"This book enables us to understand the whys and hows of our human operating system so we can make more informed actions that allow us to live our lives more fully, compassionately, and with greater well-being and kindness towards others and ourselves. What I find exciting about Buddha’s Brain is Rick Hanson’s ability to clearly delineate the root causes of suffering and explain pertinent ways we can actually change these causes and effect lasting change on all levels of our mind, body, and interpersonal relationships. His informative, relaxed, and easy-to-read style of writing made me want to pick up this book again and again and dive ever more deeply into the complexities of our human engineering. Buddha’s Brain is now on my recommendation list for all my students and teachers-in-training."
—Richard C. Miller, PhD, founding president of Integrative Restoration Institute

"Numerous writings in recent years have exacerbated the traditional rift between science and religion; however, there has been a refreshing parallel movement in the opposite direction. Neuroscientists have become increasingly interested in using first-person introspective inquiries of the mind to complement their third-person, Western scientific investigations of the brain. Buddhist contemplative practices are particularly amenable to such collaboration, inviting efforts to find neurobiological explanations for Buddhist philosophy. Stripped of religious baggage, Buddha’s Brain clearly describes how modern concepts of evolutionary and cognitive neurobiology support core Buddhist teachings and practice. This book should have great appeal for those seeking a secular spiritual path, while also raising many testable hypotheses for interested neuroscientists."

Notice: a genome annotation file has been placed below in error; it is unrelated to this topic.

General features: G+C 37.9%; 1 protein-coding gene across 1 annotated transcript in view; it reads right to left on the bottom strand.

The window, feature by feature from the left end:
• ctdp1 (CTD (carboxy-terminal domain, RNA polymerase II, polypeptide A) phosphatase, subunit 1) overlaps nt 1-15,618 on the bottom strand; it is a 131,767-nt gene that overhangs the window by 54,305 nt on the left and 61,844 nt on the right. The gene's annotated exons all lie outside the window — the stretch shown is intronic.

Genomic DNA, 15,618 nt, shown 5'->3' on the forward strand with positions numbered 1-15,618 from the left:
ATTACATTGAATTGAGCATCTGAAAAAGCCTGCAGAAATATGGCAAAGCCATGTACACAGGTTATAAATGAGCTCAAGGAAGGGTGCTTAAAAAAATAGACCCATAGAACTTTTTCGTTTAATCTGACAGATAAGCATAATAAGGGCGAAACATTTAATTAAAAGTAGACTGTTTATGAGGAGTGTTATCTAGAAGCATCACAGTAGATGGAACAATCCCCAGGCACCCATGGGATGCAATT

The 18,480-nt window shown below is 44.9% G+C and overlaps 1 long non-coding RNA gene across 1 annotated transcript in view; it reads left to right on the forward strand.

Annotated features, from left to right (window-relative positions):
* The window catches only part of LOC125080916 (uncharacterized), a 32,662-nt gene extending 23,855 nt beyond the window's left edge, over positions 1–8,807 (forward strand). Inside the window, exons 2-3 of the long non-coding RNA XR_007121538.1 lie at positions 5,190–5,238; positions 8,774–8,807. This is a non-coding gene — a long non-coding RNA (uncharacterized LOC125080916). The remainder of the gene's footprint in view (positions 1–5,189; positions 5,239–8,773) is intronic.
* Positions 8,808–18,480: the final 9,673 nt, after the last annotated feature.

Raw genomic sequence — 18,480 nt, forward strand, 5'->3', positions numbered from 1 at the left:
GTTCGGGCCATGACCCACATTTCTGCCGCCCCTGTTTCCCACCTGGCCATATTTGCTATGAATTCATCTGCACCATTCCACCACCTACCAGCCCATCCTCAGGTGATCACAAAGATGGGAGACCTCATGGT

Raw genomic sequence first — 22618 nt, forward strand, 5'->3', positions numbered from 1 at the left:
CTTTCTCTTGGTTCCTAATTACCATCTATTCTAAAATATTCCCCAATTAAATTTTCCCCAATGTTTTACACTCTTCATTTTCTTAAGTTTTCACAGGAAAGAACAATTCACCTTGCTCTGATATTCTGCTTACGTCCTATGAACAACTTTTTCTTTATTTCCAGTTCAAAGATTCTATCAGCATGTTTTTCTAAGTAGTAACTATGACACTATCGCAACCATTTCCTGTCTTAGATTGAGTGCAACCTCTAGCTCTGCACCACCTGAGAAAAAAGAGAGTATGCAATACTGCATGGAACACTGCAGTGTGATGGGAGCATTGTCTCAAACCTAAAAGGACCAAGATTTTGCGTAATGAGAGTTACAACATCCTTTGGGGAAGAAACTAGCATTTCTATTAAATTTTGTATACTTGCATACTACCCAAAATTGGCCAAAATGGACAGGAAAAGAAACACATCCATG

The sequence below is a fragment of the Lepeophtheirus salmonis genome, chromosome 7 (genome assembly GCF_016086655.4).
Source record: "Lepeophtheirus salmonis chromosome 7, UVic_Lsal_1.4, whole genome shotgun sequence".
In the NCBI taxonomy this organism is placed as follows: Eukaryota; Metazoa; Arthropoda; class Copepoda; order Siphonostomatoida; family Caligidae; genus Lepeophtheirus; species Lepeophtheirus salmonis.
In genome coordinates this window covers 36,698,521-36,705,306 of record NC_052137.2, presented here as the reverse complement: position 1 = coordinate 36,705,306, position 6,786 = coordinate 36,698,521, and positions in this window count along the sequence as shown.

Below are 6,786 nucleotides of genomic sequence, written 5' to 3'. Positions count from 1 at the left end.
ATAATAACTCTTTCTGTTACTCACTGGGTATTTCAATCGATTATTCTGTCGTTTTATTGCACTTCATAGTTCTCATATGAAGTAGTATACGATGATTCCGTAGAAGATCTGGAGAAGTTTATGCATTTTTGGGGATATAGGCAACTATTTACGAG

—Jerome Engel, Jr., MD, PhD, Jonathan Sinay Distinguished Professor of Neurology, Neurobiology, and Psychiatry and Biobehavioral Sciences at the University of California, Los Angeles

"Buddha’s Brain makes a significant contribution to the current dynamic dialogue among neuroscience, psychology, and Buddhist disciplines of mind training. Drawing on the wisdom born of their own meditation practice and their scientific backgrounds, the authors point again and again to the possibilities of the deep transformation of our minds and lives."
—Christina Feldman, author of Compassion and The Buddhist Path to Simplicity

"Recent developments in psychology and the neurosciences have led to clear and powerful insights about how our brains work and how these neurological functions shape our experience of the world. These insights are profoundly congruent with the wisdom that has been developed over thousands of years in the contemplative traditions. The authors of Buddha’s Brain have given us a concise and practical guide to how these two currents of knowledge can be used to transform our capacity to engage both ourselves and others with wisdom, compassion, and mindfulness."
—Robert D. Truog, MD, professor at Harvard Medical School, executive director of the Institute for Professionalism and Ethical Practice, and senior associate in critical care medicine at Children’s Hospital, Boston

"A clear introduction to some basic principles of neuroscience and dharma."
—Roger Walsh, MD, PhD, professor at the University of California, Irvine, and author of Essential Spirituality

"Buddha’s Brain brilliantly reveals the teachings of the Buddha in the light of modern neuroscience. This is a practical guide to changing your reality. This is your brain on Dharma!"